3.    The Physichromie

What exactly does Physichromie mean? A product of the combined words “physical” and “chromatic, it is simply defined by Cruz-Diez as meaning a “light trap” that can capture and change color and causes an emotional response by the viewer.4 The Physichromie is Cruz-Diez’s challenge to traditional painting and concepts of color: unlike painting which captures a specific moment in time, these works are intended to express a reality of the present moment and our “in-real-time” encounter with the work. More importantly, the Physhichromie requires that we, the viewers, do not behave like passive on-lookers but instead as active, participants with the work. It is a pretty theatrical experience. In this case with Physichromie (Baroque), when we move from right to left and from left to right we see a blanket of red interjected with surprises of green and cascades of white. These are not just singular color moments though, they make themselves known as waves offering a variety of tones of reds, greens and whites.


4.    Europe and New Tendencies

Carlos Cruz-Diez arrived in France in 1960. Europe at the time was a hot bed of innovative and anti-traditional approaches to art – Art Informel, Art Brut, Group ZERO, the GRAVE group, Arte Povera, Kineticism, and Op-Art were all emerging across the continent. There was a spirit of collaboration amongst this network of artists with the ultimate goal of making art for the senses. Art was becoming an event—no longer just something to look at and contemplate, it was transforming into a communal, active experience. In this complete break with traditional production, artists such as Alberto Burri, Lucio Fontana, Antonio Tàpies, amongst others, were employing spontaneous and irrational methodology and using uncommon, new media: plastic, found objects, everyday materials like cardboard, motors and aluminum. Finding himself in this particular moment, Cruz-Diez stated in a recent October 2016 interview with Axel Stein, Director of the Latin American Art Department, about Physichromie (Baroque), “I felt tempted to create works with a double discourse, mixing the static with the dynamic…I thought that by contrast, the idea of color appearing and disappearing in space would be more evident” in this particular case.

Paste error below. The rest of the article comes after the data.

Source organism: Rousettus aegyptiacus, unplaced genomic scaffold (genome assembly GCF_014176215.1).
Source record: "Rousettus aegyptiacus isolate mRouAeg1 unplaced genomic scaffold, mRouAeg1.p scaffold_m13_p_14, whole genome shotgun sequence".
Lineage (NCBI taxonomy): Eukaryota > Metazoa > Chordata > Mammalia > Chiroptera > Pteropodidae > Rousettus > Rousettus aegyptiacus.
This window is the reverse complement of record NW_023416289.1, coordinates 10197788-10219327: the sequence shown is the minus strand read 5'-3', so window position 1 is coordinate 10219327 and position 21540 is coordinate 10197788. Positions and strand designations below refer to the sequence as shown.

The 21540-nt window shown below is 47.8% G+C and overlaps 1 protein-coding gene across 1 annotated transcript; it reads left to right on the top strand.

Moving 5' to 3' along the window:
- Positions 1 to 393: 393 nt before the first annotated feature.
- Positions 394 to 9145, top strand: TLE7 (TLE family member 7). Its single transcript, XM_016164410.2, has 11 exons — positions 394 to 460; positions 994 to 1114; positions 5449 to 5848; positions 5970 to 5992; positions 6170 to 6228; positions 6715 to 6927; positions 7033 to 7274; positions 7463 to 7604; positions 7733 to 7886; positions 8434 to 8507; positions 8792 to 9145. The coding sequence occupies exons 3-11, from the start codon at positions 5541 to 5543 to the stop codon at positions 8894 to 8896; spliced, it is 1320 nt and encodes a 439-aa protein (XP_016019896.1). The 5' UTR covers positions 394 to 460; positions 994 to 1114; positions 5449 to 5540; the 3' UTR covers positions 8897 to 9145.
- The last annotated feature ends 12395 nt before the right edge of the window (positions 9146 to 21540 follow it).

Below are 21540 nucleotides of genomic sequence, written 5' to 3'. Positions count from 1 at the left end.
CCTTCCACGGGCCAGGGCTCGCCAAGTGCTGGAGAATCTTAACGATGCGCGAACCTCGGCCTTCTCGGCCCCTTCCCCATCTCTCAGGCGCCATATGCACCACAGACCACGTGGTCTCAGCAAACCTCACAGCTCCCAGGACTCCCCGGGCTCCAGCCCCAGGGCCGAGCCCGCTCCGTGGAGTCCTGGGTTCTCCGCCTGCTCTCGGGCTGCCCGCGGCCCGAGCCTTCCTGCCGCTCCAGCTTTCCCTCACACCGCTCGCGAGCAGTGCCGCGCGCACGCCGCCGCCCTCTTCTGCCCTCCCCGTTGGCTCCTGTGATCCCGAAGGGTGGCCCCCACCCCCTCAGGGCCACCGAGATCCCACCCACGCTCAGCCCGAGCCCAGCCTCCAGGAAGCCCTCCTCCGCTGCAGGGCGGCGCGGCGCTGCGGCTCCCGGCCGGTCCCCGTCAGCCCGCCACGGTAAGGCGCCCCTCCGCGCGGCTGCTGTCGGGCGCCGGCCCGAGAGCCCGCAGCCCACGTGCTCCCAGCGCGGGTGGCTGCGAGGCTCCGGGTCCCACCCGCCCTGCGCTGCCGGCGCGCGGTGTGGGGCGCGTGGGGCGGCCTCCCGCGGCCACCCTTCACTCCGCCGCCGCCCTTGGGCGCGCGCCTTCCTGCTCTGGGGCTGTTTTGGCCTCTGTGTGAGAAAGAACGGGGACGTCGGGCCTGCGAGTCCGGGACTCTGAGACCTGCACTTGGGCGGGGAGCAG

[1] Mari-Carmen Ramírez, “The Issue at Stake is Color”, Color in Space and Time: Cruz-Diez (exhibition catalogue), New Haven, 2011, p. 27

[2] Ibid, p. 26

[3] Edward Land, “Experiments in Color Vision”, Scientific American Magazine, May 1959

[4] Mari-Carmen Ramírez and Carlos Cruz-Diez, “Four Situations Involving Color: A Conversation”, Color in Space and Time: Cruz-Diez (exhibition catalogue), New Haven, 2011, p. 95